This post first appeared on GAO Reports. Read the original article.
What GAO Found
In managing its vulnerability to fraud, the Export-Import Bank of the United States (the Bank) has adopted some aspects of GAO’s A Framework for Managing Fraud Risks in Federal Programs (Fraud Risk Framework). This framework describes leading practices in four components: organizational culture, assessment of inherent program risks, design of tailored antifraud controls, and evaluation of outcomes. As provided in the framework, for example, the Bank has identified a dedicated entity within the Bank to lead fraud risk management. GAO also found that Bank managers and staff generally hold positive views of the Bank’s antifraud culture. However, GAO also found that management and staff hold differing views on key aspects of that culture. These differing views include how active the Bank should be in addressing fraud. For example, Bank managers told GAO the Bank’s current approach has been appropriate for dealing with fraud. However, about one-third of Bank staff responding to a GAO employee survey said the Bank should be “much more active” or “somewhat more active” in preventing, detecting, and addressing fraud. These and other divergent views indicate an opportunity to better ensure the Bank sets an antifraud tone that permeates the organizational culture, as provided in the Fraud Risk Framework.
GAO found the Bank has taken some steps to assess fraud risk. For example, the Bank’s practice has generally been to assess particular fraud risks and lessons learned following specific instances of fraud encountered, according to Bank managers. However, the Bank has not conducted a comprehensive fraud risk assessment, as provided in the framework. The Bank has also been compiling a “register” of risks identified across the organization, including fraud. This register, however, does not include some known methods of fraud, such as submission of fraudulent documentation, thus indicating it is incomplete. Without planning and conducting regular fraud risk assessments as called for in the framework, the Bank is vulnerable to failing to identify fraud risks that can damage its reputation or harm its ability to support U.S. jobs through greater exports. As provided in the framework, managers should determine where fraud can occur and the types of internal and external fraud the program faces, including an assessment of the likelihood and impact of fraud risks inherent to the program.
At the conclusion of GAO’s review, Bank managers said they will fully adopt the GAO framework. They said they plan to complete a fraud risk assessment by December 2018, and to determine the Bank’s fraud risk profile—that is, document key findings and conclusions from the assessment—by February 2019. Work to adopt other framework components will begin afterward, the managers said. However, they did not provide details of how their efforts will be in accord with leading practices of the framework. As a result, GAO makes framework-specific recommendations in order to enumerate relevant issues and to present clear benchmarks for assessing Bank progress. This complete listing of recommendations is important in light of the Bank’s recent embrace of the framework; recent changes in Bank leadership; and expected congressional consideration of the Bank’s reauthorization in 2019.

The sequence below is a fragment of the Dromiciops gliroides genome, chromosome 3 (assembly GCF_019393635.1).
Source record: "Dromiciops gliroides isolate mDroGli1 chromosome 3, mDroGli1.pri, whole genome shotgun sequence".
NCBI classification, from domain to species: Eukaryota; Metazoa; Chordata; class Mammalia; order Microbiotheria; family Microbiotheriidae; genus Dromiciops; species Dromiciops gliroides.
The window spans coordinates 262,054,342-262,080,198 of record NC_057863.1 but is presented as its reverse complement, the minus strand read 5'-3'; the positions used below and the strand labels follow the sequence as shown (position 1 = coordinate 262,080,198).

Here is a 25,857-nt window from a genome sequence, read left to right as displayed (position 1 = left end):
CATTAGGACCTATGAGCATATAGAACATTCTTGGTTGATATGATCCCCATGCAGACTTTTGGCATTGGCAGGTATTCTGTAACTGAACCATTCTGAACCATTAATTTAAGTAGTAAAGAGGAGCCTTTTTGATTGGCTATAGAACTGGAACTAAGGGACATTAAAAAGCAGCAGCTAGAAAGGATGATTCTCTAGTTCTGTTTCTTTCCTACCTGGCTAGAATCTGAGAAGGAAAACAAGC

Why GAO Did This Study
According to the Bank, it serves as a financier of last resort for U.S. firms seeking to sell to foreign buyers but that cannot obtain private financing for their deals. Its programs support tens of thousands of American jobs and enable billions of dollars in U.S. export sales annually, the Bank says. The Bank is also backed by the full faith and credit of the United States government, meaning that taxpayers could be responsible for Bank losses.
The Export-Import Bank Reform Reauthorization Act of 2015 included a provision for GAO to review the Bank’s antifraud controls within 4 years, and every 4 years thereafter. This report examines the extent to which the Bank has adopted the four components of GAO’s Fraud Risk Framework—commit to combating fraud; regularly assess fraud risks; design a corresponding antifraud strategy with relevant controls; and evaluate outcomes and adapt. GAO reviewed Bank documentation; interviewed a range of Bank managers; and surveyed Bank employees about the extent to which the Bank has established an organizational culture and structure conducive to fraud risk management.
What GAO Recommends
GAO makes seven recommendations, centering on conducting a fraud risk assessment, tailored to the Bank’s operations, to serve as the basis for the design and evaluation of appropriate antifraud controls. The Bank agreed with GAO’s recommendations, saying it will take steps to improve its fraud risk management activities.
For more information, contact Seto J. Bagdoyan at (202) 512-6722 or firstname.lastname@example.org.